Health and safety organisations call for respirator register
A coalition of workplace health and safety related organisations across Australia and New Zealand and the ACTU have called for the urgent establishment of a register for approved respirators (face masks). The group states that the presence of non-compliant, fake and faulty disposable masks is an immediate threat to the health and safety of workers.
Andrew Orfanos, President of the Australian Institute of Occupational Hygienists, said there was an immediate and urgent case for the federal government to intervene to protect Australians’ health, describing the situation as “out of hand”.
“Since the onset of the COVID-19 pandemic our market has been flooded with more than 100 million respirators of different types and standards, and amongst the suitable products are fake, faulty, counterfeit and substandard products. Australian businesses are rightly confused about which ones are suitable. They need to know what they’re buying, and the government needs to get a handle on this issue” said Orfanos.
Orfanos explained that the coalition’s Guide to Buying P2, or Equivalent, Respirators for use in the Australian & New Zealand Work Environment has been developed to help businesses navigate their way through a messy issue before purchasing face masks. However, Orfanos warns that the guide will help but is not enough, calling for national leadership.
“Fixing the problem is straightforward if the government chooses to act. We need a register and an approval process which is properly regulated,” said Orfanos.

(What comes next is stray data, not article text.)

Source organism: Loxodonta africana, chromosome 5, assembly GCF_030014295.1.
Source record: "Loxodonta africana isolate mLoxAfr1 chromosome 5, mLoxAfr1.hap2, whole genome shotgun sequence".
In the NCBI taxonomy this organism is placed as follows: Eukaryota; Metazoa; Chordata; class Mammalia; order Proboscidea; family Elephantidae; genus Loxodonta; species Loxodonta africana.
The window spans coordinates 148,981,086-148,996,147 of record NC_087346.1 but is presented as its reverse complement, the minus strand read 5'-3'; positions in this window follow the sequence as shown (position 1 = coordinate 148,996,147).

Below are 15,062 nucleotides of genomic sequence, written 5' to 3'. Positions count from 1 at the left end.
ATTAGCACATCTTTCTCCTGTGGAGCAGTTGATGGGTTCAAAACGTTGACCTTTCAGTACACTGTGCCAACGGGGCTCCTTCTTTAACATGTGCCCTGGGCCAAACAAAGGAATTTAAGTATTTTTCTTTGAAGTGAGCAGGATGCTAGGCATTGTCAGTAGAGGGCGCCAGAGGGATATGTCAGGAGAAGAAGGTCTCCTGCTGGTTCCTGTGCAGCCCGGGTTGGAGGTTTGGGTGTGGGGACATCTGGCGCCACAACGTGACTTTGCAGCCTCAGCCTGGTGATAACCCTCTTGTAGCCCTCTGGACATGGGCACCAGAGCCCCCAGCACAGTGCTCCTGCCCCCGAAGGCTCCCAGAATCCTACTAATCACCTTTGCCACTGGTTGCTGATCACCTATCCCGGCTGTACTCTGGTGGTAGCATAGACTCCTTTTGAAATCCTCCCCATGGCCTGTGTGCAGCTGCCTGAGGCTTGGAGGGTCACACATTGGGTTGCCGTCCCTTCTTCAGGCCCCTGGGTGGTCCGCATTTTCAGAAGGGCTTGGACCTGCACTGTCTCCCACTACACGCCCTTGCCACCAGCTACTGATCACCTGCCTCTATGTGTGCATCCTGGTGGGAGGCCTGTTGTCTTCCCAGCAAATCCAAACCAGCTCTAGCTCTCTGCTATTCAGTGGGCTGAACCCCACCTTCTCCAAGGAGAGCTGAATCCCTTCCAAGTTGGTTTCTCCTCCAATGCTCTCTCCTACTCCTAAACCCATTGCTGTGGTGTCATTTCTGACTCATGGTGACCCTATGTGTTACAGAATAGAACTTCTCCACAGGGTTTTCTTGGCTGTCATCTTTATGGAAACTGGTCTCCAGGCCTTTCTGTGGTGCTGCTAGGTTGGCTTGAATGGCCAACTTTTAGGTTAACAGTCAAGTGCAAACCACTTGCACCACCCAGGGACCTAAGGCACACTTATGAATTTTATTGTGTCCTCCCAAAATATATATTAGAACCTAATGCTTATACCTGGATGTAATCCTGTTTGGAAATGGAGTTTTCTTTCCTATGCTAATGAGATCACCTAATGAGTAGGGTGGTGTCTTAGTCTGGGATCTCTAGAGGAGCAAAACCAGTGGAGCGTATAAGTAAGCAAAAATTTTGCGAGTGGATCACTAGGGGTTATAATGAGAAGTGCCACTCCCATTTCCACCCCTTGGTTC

Naomi Kemp, Chair of the Australian Institute of Health and Safety, explained, “Most people make an assumption that if they find a face mask for sale in Australia, that it has been assessed and met a standard. This is not true. Too many groups are taking advantage of a voluntary system and creating confusion. This is bad for the genuine, reputable suppliers, it’s bad for the businesses that purchase the products, and it’s bad for the people who use them.”
Kemp stated that the dangers of unapproved respirators extend beyond the risks of exposure to and transmission of COVID-19, citing last season’s bushfires and cases of black lung and silicosis, which cause workplace deaths. “With the flood of new products onto the market, we now have fake and nonconforming face masks potentially being misused in these environments as well,” said Kemp.
“The pandemic has focused attention on masks as an essential piece of protective equipment with huge potential to save lives and prevent transmission. However, it has also made clear that regulation of PPE is grossly inadequate to ensure that the masks that Australian workers are using are up to the task,” said Liam O’Brien, Assistant Secretary of the ACTU.
O’Brien asserts that Australian workers should be able to rely on a simple set of standards that clarify which masks are safe to use. “Without clear and simple regulation on this issue, Australian workers and the community at large will continue to be put at risk,” he said.
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